20. A Mutation in Mouse Pak1ip1 Causes Orofacial Clefting while Human PAK1IP1 Maps to 6p24 Translocation Breaking Points Associated with Orofacial Clefting

    PubMed Central

    Helminski, Simon; Sturm, Richard; Maute, Roy L.; May, Scott R.; Hozyasz, Kamil K.; Wójcicki, Piotr; Mostowska, Adrianna; Davidson, Beth; Adamopoulos, Iannis E.; Pleasure, Samuel J.; Murray, Jeffrey C.; Zarbalis, Konstantinos S.

    2013-01-01

    Orofacial clefts are among the most common birth defects and result in an improper formation of the mouth or the roof of the mouth. Monosomy of the distal aspect of human chromosome 6p has been recognized as causative in congenital malformations affecting the brain and cranial skeleton including orofacial clefts. Among the genes located in this region is PAK1IP1, which encodes a nucleolar factor involved in ribosomal stress response. Here, we report the identification of a novel mouse line that carries a point mutation in the Pak1ip1 gene. Homozygous mutants show severe developmental defects of the brain and craniofacial skeleton, including a median orofacial cleft. We recovered this line of mice in a forward genetic screen and named the allele manta-ray (mray). Our findings prompted us to examine human cases of orofacial clefting for mutations in the PAK1IP1 gene or association with the locus. No deleterious variants in the PAK1IP1 gene coding region were recognized, however, we identified a borderline association effect for SNP rs494723 suggesting a possible role for the PAK1IP1 gene in human orofacial clefting. PMID:23935987

  1. Treatment for Adults (with Cleft Lip and Palate)

    MedlinePlus

    ... throat, hearing, dentistry, speech, oral surgery, nursing, and psychology among others. You can obtain the names of ... of the cleft team, particularly the psychologist and social worker. Interaction with other adults with clefts, through ...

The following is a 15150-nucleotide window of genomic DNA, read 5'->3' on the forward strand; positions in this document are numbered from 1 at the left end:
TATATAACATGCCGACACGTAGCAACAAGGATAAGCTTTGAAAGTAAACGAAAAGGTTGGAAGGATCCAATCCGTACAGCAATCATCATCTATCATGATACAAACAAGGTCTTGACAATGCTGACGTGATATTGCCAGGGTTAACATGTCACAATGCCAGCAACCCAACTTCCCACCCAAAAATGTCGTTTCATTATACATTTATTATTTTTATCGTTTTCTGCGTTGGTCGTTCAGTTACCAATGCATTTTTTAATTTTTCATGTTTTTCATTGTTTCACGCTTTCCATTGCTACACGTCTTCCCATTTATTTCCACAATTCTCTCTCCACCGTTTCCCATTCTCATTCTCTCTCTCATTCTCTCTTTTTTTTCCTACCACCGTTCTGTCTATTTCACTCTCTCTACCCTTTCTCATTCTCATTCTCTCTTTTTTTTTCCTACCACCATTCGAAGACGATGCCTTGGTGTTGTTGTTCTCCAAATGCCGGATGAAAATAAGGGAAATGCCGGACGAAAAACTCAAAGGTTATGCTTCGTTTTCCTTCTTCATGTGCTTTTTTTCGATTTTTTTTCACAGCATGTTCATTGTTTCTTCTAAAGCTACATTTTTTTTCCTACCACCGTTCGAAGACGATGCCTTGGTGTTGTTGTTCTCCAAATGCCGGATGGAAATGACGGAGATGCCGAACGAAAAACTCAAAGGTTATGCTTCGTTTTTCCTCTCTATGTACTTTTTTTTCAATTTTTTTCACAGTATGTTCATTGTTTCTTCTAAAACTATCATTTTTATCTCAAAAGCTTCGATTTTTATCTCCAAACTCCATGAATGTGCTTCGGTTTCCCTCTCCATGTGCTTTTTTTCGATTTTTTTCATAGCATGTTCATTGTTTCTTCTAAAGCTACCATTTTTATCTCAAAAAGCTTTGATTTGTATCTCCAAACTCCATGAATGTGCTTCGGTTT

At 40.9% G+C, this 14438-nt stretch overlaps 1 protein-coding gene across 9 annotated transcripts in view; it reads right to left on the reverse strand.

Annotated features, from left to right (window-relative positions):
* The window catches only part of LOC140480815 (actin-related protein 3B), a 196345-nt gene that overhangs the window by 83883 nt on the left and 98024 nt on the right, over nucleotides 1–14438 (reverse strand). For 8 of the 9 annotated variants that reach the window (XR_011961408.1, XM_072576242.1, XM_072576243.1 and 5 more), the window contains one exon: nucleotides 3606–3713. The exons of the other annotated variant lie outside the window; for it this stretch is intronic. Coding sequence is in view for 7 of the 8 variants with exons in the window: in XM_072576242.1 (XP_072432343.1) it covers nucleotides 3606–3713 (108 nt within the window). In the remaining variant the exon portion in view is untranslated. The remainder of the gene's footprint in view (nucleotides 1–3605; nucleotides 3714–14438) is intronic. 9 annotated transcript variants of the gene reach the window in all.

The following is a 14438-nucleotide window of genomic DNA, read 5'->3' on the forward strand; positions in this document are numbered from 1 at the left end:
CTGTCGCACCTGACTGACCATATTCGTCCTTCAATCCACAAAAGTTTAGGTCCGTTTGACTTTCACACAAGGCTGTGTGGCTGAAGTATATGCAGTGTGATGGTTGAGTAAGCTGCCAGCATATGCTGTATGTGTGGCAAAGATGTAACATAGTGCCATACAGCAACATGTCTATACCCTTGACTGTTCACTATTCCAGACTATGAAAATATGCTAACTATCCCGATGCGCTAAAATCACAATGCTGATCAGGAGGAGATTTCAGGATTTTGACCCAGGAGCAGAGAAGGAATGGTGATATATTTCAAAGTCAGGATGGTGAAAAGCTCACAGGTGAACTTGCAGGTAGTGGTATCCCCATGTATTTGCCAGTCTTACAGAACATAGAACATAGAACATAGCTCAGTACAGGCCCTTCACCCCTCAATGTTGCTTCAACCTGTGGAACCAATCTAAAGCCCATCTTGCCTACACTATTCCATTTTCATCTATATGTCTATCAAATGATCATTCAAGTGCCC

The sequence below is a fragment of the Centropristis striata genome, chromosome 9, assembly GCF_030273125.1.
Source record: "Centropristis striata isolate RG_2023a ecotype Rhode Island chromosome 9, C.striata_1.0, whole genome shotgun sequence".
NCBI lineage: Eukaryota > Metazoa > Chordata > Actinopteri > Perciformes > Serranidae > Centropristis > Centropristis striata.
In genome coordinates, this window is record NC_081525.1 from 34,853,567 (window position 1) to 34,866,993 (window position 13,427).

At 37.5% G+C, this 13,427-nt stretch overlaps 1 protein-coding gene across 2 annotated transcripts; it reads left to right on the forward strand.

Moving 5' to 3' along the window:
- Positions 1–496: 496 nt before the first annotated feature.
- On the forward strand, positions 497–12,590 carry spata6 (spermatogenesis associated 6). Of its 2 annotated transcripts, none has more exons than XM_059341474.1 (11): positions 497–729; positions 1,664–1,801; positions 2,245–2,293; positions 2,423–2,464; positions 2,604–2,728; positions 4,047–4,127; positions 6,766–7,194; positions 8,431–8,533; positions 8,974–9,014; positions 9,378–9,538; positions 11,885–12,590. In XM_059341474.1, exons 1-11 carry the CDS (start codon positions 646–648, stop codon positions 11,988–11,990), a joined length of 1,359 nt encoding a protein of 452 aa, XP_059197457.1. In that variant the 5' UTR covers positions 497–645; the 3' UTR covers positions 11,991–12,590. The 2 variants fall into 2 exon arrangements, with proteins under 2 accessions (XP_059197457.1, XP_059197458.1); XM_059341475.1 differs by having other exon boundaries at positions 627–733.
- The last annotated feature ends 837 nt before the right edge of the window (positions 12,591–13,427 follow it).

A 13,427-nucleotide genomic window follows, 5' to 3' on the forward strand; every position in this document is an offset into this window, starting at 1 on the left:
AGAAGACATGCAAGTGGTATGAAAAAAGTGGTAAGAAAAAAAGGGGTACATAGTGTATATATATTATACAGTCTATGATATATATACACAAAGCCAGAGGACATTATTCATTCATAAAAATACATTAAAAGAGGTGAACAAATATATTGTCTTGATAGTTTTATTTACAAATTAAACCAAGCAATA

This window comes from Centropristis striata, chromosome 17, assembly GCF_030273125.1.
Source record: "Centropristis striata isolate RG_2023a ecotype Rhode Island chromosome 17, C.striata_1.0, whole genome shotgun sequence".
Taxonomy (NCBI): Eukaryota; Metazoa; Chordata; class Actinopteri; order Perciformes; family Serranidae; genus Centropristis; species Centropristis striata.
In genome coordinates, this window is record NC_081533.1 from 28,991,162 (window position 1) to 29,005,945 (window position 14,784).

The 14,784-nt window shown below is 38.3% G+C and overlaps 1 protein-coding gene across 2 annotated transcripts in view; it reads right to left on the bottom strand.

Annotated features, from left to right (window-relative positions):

2. Perioperative complications in infant cleft repair

    PubMed Central

    Fillies, Thomas; Homann, Christoph; Meyer, Ulrich; Reich, Alexander; Joos, Ulrich; Werkmeister, Richard

    2007-01-01

    Background Cleft surgery in infants includes special risks due to the kind of the malformation. These risks can be attributed in part to the age and the weight of the patient. Whereas a lot of studies investigated the long-term facial outcome of cleft surgery depending on the age at operation, less is known about the complications arising during a cleft surgery in early infancy. Methods We investigated the incidence and severity of perioperative complications in 174 infants undergoing primary cleft surgery. The severity and the complications were recorded during the intraoperative and the early postoperative period according to the classification by Cohen. Results Our study revealed that minor complications occurred in 50 patients. Severe complications were observed during 13 operations. There was no fatal complication in the perioperative period. The risk of complications was found to be directly correlated to the body weight at the time of the surgery. Most of the problems appeared intraoperatively, but they were also followed by complications immediately after the extubation. Conclusion In conclusion, cleft surgery in infancy is accompanied by frequent and sometimes severe perioperative complications that may be attributed to this special surgical field. PMID:17280602